Thursday, February 27, 2014

February 27: 4000 fed with a few fish

Then Jesus called the disciples and said, “I have compassion on the crowd, because they have already been here with me three days and they have nothing to eat. I don’t want to send them away hungry since they may faint on the way.” The disciples said to him, “Where can we get enough bread in this desolate place to satisfy so great a crowd?” Jesus said to them, “How many loaves do you have?” They replied, “Seven—and a few small fish.” After instructing the crowd to sit down on the ground, he took the seven loaves and the fish, and after giving thanks, he broke them and began giving them to the disciples, who then gave them to the crowds. They all ate and were satisfied, and they picked up the broken pieces left over, seven baskets full. Not counting children and women, there were four thousand men who ate.  (Matthew 15:32-38  NET)

Compassion can make people weak and emotional—but here Jesus’ compassion made Him powerful and intelligent. He noticed that the people who had stuck with Him for three days because of their hunger for the word of God had run out of food, and would be weak or sick if they tried to make it home on empty stomachs, and so He decided to feed them. They weren’t going to die of hunger, but He knew it would be better for them to eat. The twelve did not notice this, only Jesus did, and if He noticed a small, unspoken problem with this group of people 2000 years ago, how will He not do the same for you and me today?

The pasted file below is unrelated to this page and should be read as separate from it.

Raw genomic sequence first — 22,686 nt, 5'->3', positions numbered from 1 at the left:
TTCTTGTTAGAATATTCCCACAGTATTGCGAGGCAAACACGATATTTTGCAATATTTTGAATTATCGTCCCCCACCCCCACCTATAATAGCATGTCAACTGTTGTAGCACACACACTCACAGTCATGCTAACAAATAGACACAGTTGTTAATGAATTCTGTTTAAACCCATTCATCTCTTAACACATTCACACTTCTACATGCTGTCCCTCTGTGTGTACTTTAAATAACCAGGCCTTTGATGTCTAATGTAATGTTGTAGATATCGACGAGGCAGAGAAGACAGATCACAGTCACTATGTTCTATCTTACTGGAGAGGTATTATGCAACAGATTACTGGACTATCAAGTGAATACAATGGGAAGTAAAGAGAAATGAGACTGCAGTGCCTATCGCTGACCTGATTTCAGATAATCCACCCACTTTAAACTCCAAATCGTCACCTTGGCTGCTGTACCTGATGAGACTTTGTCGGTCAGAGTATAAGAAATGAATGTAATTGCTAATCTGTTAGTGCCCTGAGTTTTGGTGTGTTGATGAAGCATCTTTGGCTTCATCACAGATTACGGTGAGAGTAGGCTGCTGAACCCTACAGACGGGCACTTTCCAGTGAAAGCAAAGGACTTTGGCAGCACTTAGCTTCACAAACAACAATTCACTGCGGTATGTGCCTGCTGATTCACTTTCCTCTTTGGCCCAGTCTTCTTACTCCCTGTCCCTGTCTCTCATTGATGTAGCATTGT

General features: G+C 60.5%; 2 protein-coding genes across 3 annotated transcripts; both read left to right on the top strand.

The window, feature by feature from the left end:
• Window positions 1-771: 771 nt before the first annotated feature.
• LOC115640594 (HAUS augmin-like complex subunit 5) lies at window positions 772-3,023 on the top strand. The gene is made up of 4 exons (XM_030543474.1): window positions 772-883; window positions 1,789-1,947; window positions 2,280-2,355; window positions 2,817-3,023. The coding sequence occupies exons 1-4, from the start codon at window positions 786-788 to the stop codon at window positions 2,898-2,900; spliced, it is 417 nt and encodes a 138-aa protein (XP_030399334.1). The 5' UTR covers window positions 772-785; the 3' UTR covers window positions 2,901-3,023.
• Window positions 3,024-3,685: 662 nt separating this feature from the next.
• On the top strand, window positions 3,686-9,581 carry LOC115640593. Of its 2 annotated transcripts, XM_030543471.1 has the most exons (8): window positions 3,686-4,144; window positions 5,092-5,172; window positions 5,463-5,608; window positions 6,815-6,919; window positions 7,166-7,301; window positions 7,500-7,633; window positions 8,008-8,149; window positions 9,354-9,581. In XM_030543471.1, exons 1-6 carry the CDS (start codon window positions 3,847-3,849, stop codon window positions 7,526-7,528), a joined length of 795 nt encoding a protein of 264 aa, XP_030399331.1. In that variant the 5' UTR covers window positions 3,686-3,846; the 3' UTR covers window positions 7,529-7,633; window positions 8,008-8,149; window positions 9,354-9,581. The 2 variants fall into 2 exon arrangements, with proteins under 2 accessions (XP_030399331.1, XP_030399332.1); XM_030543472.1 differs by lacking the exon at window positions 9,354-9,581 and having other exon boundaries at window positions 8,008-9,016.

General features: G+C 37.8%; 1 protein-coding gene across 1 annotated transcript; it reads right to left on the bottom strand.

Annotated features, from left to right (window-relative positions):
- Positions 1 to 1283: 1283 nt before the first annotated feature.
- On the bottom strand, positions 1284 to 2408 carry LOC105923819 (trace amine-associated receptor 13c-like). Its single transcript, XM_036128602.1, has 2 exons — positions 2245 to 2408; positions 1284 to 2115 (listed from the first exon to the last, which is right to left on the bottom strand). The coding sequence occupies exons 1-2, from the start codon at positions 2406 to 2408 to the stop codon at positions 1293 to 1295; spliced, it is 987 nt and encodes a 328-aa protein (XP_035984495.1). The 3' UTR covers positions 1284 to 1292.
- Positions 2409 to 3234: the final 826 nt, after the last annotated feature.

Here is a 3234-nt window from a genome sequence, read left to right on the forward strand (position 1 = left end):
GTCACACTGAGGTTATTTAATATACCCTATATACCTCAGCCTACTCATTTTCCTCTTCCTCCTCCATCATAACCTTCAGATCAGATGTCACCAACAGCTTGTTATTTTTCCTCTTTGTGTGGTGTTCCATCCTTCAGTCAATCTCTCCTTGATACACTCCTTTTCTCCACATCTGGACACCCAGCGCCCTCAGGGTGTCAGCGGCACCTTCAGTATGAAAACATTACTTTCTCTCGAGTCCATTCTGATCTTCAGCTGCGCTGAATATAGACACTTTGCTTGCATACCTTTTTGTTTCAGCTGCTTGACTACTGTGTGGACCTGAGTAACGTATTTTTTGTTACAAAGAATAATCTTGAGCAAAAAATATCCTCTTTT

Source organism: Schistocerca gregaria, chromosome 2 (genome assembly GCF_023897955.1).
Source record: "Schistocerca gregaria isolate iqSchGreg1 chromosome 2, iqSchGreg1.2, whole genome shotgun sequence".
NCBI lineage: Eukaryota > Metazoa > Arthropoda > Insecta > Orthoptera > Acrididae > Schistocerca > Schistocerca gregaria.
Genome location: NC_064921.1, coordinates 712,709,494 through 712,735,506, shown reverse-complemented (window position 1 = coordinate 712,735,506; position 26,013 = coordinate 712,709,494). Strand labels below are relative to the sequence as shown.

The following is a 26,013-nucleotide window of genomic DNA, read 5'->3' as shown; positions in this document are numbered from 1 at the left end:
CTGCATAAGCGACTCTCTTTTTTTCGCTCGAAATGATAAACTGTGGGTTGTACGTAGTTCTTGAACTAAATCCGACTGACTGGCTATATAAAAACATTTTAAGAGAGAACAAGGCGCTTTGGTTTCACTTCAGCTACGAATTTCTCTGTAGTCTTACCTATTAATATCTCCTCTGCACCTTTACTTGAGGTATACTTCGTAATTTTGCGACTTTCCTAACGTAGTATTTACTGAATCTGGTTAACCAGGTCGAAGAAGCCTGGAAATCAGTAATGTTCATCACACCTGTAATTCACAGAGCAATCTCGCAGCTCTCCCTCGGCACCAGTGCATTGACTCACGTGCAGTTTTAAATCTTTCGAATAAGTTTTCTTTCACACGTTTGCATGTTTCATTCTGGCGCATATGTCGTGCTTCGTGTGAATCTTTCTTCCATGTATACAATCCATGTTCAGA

Whenever we do what is right like these people (staying in a deserted place for days in order to learn from Jesus and receive healing), even when we don’t know how things are going to turn out in the end, our faith to be obedient to Him causes God to identify our needs and provide for us. Too many times we try to plan everything out and stay in control, which leads to worldly thinking and a lack of trust in God. What we need to do is identify the course of action that pleases God the most, whether or not we know how it will turn out in the end, and do it. God will take care of the rest.

A man I’ve recently learned a lot from is in a habit of saying: “Lift up your head. It’ll all turn out right!” This is the attitude we need to have when we have faith in God.

The other lesson in this passage is the contrast between Jesus’ desire to feed people (there must have been over 12,000 people if the men numbered 4000) and the disciples’ attitude of “Where can we get enough bread in this desolate place?” Jesus was determined to feed the crowd, the disciples were focused on why it couldn’t be done. Isn’t this one of our biggest problems in life? If we look for excuses as to why something cannot work, we’ll find a million. God never asks us whether or not something is physically possible—if we have the money or the skill—He asks us if we have faith, and if we do, the physically impossible will become possible.

It’s not enough to go to church, read the Bible, and be a good person. God is calling us to a life of faith, of making the impossible possible for the glory of His name. This passage is not meant to be a wonderful story of how powerful Jesus was, it is meant as a model for us today. Every time we’re faced with hungry people that can’t be fed, we need to have the guts and audacity to feed them.

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